The New Orleans Police Department plans to install automatic license plate readers throughout the city. Police consider the investment in the new technology, used elsewhere in Louisiana, as a “down payment” on public safety. The cameras will allow police to mine a large database of license plate images and identify and track suspects.

One in two American adults is in a law enforcement facial recognition database, which has the potential to disproportionately affect people of color, according to a report released by the Center for Privacy and Technology at the Georgetown University law school. A coalition of 52 civil liberties groups wrote a letter to the Justice Department, expressing their concern that facial recognition systems disproportionately affect communities of color.






Twitter, Facebook, and Instagram provided access to data for Geofeedia, which then gave law enforcement the location data in order to monitor protesters in Oakland and Baltimore, according to a blog post published by the American Civil Liberties Union on Tuesday.






Many states are beginning to introduce legislation to ensure transparency between the public and police forces, as well as to make sure privacy rights are protected.






North Carolina legislators seek to limit the public’s access to police video recordings. A law effective Oct. 1 excludes police body and dashboard cameras from the public record. The law allows only people involved in the case to review it–at police discretion. For those not involved in the case, including media, protesters, and activist groups, viewing the footage will require a court order.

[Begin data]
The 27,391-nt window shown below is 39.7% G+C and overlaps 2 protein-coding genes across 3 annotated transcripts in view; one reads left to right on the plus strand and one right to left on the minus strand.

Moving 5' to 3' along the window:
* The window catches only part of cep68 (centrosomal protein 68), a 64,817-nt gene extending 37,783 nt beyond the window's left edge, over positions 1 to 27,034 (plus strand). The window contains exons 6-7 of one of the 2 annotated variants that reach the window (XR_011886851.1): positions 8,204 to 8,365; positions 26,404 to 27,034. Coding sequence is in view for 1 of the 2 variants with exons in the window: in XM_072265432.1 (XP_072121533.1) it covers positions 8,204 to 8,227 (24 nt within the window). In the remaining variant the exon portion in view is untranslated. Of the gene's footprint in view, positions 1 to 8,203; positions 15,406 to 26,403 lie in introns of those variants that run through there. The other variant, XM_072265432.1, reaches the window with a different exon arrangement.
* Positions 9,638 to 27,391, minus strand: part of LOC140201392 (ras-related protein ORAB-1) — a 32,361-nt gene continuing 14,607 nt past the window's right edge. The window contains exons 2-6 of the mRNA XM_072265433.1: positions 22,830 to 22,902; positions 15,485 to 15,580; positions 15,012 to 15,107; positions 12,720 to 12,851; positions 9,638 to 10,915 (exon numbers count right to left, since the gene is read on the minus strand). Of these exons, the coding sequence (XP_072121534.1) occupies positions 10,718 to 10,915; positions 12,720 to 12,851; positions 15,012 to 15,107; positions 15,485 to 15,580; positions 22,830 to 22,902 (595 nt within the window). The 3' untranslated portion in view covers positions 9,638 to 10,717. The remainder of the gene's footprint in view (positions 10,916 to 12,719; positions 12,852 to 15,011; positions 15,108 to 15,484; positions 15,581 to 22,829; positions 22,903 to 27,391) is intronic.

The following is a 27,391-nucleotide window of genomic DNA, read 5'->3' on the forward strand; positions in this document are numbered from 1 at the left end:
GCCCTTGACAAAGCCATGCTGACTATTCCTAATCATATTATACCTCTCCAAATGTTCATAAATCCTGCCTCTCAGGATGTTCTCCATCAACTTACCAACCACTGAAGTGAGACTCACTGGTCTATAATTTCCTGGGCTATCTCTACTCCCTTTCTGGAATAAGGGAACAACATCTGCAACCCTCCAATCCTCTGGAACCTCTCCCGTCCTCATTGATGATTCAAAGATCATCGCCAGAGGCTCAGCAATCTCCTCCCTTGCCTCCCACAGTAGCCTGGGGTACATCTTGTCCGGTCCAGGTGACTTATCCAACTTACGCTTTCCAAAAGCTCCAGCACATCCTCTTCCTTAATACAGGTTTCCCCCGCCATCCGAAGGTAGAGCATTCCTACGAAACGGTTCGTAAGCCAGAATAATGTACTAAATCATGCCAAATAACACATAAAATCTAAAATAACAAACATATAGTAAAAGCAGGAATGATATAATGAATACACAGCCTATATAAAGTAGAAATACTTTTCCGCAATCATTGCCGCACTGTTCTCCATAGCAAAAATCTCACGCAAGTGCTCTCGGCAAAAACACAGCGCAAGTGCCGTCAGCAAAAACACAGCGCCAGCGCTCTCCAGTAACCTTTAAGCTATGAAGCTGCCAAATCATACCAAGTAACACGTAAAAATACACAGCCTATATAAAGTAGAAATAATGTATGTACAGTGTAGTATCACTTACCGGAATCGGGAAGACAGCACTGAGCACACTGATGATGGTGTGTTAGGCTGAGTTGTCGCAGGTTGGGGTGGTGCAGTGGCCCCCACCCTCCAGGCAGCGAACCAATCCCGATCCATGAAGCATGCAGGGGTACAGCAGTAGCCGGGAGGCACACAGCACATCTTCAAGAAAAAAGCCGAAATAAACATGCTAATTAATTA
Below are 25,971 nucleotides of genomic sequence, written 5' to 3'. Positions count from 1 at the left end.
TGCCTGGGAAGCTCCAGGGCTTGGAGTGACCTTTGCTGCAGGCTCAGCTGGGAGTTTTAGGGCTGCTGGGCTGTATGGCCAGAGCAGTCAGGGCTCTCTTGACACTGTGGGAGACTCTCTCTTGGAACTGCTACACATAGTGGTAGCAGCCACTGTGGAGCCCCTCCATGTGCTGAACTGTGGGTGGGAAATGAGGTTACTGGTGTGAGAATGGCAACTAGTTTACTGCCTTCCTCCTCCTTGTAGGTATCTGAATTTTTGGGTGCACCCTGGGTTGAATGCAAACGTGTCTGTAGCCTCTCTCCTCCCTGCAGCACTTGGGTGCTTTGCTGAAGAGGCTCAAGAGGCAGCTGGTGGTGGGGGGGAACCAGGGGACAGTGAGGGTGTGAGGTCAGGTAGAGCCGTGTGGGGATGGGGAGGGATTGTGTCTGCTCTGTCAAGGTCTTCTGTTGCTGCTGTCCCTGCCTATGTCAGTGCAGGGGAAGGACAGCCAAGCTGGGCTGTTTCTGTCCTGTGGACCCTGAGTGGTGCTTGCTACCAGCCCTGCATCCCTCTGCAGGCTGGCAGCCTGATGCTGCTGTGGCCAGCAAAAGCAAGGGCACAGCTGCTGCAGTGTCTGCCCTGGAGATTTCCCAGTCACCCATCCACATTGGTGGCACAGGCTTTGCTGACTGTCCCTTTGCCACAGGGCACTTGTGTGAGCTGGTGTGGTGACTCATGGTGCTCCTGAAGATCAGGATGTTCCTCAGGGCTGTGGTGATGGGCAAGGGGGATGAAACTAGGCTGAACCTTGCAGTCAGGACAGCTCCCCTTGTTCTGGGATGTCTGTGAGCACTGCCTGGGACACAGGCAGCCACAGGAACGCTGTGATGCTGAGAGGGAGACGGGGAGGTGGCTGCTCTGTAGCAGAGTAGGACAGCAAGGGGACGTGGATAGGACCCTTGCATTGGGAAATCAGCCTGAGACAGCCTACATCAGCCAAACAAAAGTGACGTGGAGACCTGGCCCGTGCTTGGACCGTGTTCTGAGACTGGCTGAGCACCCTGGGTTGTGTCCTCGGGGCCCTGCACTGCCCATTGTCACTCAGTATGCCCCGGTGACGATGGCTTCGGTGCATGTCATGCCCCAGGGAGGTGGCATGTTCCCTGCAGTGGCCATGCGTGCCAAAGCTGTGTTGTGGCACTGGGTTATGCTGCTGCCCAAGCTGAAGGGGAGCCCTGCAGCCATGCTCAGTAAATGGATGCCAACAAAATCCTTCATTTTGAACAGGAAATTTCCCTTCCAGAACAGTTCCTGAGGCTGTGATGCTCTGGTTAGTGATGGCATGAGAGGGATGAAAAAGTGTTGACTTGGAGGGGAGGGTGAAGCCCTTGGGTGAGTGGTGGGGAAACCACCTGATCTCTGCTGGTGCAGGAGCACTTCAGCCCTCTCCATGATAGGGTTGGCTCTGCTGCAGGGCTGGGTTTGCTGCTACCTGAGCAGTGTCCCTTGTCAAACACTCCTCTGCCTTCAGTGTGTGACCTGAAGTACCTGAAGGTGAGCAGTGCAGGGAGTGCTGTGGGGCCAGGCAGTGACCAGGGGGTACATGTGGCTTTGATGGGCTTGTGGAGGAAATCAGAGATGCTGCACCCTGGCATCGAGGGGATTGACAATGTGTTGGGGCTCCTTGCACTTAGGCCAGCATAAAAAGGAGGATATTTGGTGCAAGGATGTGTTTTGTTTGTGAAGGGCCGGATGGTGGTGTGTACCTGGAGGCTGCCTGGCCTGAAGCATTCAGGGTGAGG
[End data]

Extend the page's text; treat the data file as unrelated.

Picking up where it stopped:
A text messaging service called HelloVote launched Thursday to allow people to register to vote in minutes by texting or using Facebook Messenger.






Members of Congress are working to pass the Kelsey Smith Act, which would give law enforcement access to phone location data in some emergency situations, despite claims from privacy groups that the law could be abused.






The Office of the Public Defender this week requested that the Baltimore Police Department (BPD) halt its recently disclosed aerial surveillance program immediately and until the public is briefed and defense attorneys are given access to the footage. The previously secret aerial surveillance program was revealed to the public last week. The program uses technology […]

Jane Holl Lute, the former deputy secretary of Homeland Security, is scheduled to provide a Tech Talk at the Symantec Government Symposium on Aug. 30 in Washington, D.C. MeriTalk caught up with Lute, who agreed to offer her thoughts on the evolving struggle between privacy and security, and a preview of her presentation.






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